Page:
Unemployment Insurance: 6 Need-to-Know Insights
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The Fiscal Times
January 6, 2014

President Obama and Senate Democrats are pressing for a three-month extension of the half year emergency unemployment benefits already granted for the 1.3 million Americans who were hoping for an extension when the program expired in late December.

The Senate will hold a crucial procedural vote on the bipartisan measure late Monday or Tuesday, sponsored by Sens. Jack Reed (D-RI) and Dean Heller (R-NV). On Tuesday, Obama will also hold a White House event to focus attention on people who have lost benefits and argue that failing to extend the benefits would harm the overall economy. Unless Congress acts, as many as 3.2 million people will lose their emergency benefits by June, as the funding is exhausted. 

Related: 3 Issues on the Agenda When Congress Meets

The costs of extending the emergency benefits for another three months this year would be $6.5 billion or $25 billion for the entire year, according to Sen. Reed.

House Speaker John Boehner (R-OH) and Sen. Rand Paul (R-KY), among other Republicans, have stipulated that any extension of unemployment benefits must be offset with spending cuts.

Federal and state unemployment compensation programs are highly complex programs that help millions of Americans during tough economic times. Some Americans who have been unemployed for more than six months are hit with major financial and personal hardship, including bankruptcy and the loss of their homes. And more than half have reported putting off medical care, while many say they are depressed or have lost self-respect.

Related: GOP Signals Deal on Jobless Benefits If Dems Play Ball

Here are six of the most important things you need to know about unemployment insurance, according to a recent analysis by the Center on Budget and Policy Priorities:

What is unemployment insurance (UI)? It’s a combined federal-state program created in 1935 to provide a form of social insurance to assist unemployed Americans and their families through financial crises while helping sustain consumer demand during economic downturns. States are responsible for running and funding the basic unemployment program, although the U.S. Department of Labor actually oversees the system. Most states provide a minimum of 26 weeks of benefits.

What are extended benefits? A permanent extended benefits program typically provides an additional 13 to 20 weeks of compensation to unemployed workers who have exhausted their regular benefits in states where the unemployment situation has worsened substantially. The total number of additional weeks of coverage is determined on a state-by-state basis, with more going to states with the most employed people, in contrast to the normal unemployment rate. 

When the economy collapsed in 2008, Congress gave the unemployed a longer lifeline. It increased jobless benefits to a maximum of 99 weeks, with the federal government picking up the additional tab. Before the program expired Dec. 28, the unemployed in Nevada and Rhode Island were receiving up to 73 weeks of benefits, while jobless people in 18 other states – including California, New York, New Jersey, Ohio and Pennsylvania – were receiving a maximum of 63 weeks.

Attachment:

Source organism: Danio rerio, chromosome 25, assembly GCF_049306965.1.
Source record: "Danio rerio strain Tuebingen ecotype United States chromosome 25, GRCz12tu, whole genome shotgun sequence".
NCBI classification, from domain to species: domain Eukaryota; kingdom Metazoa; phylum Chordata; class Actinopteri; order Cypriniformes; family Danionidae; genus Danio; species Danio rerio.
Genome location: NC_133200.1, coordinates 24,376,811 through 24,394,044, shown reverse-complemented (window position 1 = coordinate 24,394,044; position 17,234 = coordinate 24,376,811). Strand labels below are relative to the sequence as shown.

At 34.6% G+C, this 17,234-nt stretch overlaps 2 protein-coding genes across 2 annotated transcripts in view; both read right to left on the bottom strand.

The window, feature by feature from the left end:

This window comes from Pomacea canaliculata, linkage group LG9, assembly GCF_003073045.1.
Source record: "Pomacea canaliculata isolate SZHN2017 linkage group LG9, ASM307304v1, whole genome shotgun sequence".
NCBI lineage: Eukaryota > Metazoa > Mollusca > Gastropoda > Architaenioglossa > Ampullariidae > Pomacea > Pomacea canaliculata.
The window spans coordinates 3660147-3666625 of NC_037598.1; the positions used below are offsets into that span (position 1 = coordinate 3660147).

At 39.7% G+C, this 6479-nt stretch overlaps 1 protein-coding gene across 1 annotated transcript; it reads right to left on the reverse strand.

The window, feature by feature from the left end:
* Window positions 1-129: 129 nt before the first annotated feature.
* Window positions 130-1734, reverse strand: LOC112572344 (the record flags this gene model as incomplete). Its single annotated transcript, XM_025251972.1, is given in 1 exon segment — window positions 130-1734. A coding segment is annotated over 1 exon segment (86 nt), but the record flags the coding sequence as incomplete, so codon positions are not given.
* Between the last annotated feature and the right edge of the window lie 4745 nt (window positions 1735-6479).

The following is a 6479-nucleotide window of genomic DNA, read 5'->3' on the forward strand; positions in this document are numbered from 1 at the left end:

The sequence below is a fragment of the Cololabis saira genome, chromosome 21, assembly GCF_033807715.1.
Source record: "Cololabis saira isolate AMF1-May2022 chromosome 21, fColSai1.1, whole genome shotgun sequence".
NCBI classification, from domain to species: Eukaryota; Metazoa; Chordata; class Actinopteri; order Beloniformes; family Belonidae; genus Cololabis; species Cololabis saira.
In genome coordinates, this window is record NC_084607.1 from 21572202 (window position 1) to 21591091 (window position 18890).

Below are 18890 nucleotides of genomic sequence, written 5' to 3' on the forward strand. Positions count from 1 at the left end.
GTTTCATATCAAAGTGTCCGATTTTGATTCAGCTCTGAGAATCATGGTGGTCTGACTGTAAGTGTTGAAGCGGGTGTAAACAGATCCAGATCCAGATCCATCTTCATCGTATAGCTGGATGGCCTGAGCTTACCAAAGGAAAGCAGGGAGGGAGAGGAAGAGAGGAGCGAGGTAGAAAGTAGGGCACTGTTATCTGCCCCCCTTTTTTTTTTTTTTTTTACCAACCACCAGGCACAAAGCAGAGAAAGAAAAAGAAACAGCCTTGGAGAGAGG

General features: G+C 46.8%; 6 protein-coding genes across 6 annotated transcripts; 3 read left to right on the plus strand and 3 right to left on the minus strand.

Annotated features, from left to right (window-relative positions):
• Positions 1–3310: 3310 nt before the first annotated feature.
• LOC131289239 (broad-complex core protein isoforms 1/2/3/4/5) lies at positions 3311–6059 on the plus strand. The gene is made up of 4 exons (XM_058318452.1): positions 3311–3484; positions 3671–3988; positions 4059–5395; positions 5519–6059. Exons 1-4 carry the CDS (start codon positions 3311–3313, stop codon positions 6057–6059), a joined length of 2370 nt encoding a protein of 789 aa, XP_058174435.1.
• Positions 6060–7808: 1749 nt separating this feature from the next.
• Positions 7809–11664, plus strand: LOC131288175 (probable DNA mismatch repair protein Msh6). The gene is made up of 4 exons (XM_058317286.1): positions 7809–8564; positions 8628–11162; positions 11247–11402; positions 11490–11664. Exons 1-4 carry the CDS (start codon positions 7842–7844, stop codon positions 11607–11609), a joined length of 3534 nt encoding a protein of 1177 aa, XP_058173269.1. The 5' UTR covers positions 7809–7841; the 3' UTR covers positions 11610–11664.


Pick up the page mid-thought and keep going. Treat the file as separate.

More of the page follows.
Who is eligible for unemployment insurance? To qualify, a person must have lost his job through no fault of his own, must be able to work and be available to work, and must be actively seeking another job. The regulations vary from state to state, and in some cases, states don’t cover part-time workers unless those workers are willing to take on full-time employment. States also have some latitude in determining the base period of employment used to determine eligibility.

Most states vary the number of weeks of benefits according to the amount of a worker’s past earnings, whether the worker had earnings in each of the four calendar quarters that make up the base period, and how evenly those earnings were distributed over the base period. In other words, someone can’t simply take a job for a few weeks, quit or get fired and expect to qualify for even the base amount of unemployment insurance.

How is unemployment insurance funded? The basic UI system is funded by taxes that employers pay on behalf of their employees. The federal government usually picks up the full tab for temporary emergency unemployment benefits. The federal government also levies a UI tax on employers, under the Federal Unemployment Tax Act (FUTA), to finance the administration of state UI programs.  

How much can you receive in unemployment insurance? In 2012 the average unemployment benefit was about $300 per week, ranging from as little as $235 a week in Mississippi to $979 for someone with dependents in Massachusetts. State laws typically aim to replace about half of a worker’s previous earnings up to a maximum benefit level.

How easy is it to qualify for unemployment insurance? Unemployment insurance is not designed to cover all unemployed workers. It does not cover people who leave a job voluntarily, people looking for their first job, and reentrants who previously left the labor force voluntarily. During the past quarter-century, fewer than half of unemployed workers actually received unemployment insurance, except during recessions. But it is easier than ever to apply for UI in most states, which offer electronic applications.

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Washington Editor and D.C. Bureau Chief Eric Pianin is a veteran journalist who has covered the federal government, congressional budget and tax issues, and national politics. He spent over 25 years at The Washington Post.